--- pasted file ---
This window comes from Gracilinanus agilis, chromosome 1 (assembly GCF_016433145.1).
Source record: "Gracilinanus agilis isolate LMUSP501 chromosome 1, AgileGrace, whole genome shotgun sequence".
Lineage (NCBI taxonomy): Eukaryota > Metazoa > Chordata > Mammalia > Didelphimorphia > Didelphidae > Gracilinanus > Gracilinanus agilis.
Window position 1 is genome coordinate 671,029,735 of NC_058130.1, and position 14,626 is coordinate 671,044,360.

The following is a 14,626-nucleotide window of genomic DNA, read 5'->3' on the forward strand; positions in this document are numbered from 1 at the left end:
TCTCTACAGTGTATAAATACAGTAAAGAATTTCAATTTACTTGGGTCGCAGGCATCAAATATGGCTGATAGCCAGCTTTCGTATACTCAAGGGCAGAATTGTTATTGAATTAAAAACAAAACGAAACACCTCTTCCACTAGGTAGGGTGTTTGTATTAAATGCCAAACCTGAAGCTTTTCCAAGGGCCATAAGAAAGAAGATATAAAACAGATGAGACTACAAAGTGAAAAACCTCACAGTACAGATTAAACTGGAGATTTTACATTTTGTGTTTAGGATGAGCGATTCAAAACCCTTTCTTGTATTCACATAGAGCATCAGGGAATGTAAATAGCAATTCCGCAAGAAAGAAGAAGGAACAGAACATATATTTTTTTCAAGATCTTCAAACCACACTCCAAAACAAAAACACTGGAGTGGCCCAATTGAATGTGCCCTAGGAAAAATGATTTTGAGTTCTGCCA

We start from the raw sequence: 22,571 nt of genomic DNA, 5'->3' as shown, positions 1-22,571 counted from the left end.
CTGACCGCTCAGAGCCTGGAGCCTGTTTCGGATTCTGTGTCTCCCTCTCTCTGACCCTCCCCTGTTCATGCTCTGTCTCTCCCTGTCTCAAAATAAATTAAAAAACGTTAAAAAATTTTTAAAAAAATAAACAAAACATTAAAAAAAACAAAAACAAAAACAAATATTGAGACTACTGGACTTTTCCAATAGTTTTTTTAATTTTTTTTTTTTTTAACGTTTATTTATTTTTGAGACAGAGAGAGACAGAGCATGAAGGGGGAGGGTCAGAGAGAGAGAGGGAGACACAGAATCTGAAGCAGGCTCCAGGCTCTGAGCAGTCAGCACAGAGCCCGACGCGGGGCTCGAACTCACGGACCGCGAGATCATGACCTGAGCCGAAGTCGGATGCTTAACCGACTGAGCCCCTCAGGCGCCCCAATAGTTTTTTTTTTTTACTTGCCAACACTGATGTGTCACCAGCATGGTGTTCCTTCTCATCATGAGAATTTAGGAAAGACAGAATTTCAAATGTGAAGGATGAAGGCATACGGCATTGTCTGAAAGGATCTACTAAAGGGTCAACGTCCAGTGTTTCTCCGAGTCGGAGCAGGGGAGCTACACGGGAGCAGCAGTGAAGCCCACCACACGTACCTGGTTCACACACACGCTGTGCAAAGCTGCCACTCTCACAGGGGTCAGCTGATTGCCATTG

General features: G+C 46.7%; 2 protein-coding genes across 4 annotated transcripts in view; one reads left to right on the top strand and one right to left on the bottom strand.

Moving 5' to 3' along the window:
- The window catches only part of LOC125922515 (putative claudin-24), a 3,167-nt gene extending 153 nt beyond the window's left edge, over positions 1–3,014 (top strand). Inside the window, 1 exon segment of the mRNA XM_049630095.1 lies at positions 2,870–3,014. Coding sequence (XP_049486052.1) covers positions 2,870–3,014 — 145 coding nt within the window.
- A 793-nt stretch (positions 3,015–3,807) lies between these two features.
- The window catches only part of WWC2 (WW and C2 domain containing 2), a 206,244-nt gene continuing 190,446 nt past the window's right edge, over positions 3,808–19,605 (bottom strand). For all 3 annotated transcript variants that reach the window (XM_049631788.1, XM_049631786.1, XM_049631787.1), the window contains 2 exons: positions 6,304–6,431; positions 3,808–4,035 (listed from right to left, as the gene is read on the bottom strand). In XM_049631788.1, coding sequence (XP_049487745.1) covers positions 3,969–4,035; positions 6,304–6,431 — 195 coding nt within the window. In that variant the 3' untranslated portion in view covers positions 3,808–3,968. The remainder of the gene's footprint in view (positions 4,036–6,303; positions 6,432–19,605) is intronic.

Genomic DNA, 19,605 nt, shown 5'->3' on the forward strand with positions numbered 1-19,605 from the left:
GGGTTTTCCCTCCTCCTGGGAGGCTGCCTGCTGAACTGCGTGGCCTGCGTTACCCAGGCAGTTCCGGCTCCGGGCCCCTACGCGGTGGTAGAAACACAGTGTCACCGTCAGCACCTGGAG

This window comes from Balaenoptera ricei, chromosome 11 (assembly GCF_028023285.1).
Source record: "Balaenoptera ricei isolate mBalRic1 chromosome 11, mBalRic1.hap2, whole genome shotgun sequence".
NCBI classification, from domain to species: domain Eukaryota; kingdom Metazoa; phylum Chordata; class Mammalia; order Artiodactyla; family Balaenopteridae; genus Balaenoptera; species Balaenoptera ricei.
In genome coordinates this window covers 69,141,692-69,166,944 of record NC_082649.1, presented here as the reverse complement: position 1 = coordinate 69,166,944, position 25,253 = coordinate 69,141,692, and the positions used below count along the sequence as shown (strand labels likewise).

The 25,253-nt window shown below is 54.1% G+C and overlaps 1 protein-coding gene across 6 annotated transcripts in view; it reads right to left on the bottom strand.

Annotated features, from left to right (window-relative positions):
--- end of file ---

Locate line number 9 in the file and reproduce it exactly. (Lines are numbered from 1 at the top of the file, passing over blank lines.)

General features: G+C 46.7%; 2 protein-coding genes across 4 annotated transcripts in view; one reads left to right on the top strand and one right to left on the bottom strand.